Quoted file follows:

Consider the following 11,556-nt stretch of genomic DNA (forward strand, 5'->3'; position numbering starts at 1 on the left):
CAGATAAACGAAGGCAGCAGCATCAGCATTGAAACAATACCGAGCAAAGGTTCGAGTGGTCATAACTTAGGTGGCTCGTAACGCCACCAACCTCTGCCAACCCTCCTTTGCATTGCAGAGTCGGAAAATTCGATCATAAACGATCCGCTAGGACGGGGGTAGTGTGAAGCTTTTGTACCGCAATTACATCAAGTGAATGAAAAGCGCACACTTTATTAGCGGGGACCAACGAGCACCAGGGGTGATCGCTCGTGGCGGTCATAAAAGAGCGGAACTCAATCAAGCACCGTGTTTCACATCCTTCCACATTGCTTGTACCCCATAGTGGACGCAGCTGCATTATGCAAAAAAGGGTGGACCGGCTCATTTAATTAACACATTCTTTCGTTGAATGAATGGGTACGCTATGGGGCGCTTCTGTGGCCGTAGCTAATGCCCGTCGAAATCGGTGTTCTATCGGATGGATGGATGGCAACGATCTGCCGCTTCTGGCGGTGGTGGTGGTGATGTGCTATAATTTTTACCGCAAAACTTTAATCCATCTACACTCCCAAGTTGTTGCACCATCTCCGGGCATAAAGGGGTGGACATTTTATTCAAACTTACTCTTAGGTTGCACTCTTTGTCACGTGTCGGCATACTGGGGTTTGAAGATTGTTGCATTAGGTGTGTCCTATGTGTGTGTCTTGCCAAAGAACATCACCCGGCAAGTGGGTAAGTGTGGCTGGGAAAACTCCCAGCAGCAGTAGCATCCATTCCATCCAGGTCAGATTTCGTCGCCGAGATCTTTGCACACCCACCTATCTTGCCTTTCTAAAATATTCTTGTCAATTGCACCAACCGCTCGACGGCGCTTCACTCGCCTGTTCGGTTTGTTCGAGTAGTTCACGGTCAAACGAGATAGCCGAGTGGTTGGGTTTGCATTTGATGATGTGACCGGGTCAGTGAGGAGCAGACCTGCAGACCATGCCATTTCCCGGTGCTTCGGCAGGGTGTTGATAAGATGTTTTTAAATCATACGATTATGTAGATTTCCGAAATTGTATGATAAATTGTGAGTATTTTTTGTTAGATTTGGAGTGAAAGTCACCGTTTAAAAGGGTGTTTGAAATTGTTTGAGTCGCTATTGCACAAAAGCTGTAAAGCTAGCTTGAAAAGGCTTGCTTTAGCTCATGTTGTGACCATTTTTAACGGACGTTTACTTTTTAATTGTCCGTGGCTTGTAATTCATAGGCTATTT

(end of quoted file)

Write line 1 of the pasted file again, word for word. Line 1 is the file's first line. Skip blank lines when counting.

Consider the following 11,556-nt stretch of genomic DNA (forward strand, 5'->3'; position numbering starts at 1 on the left):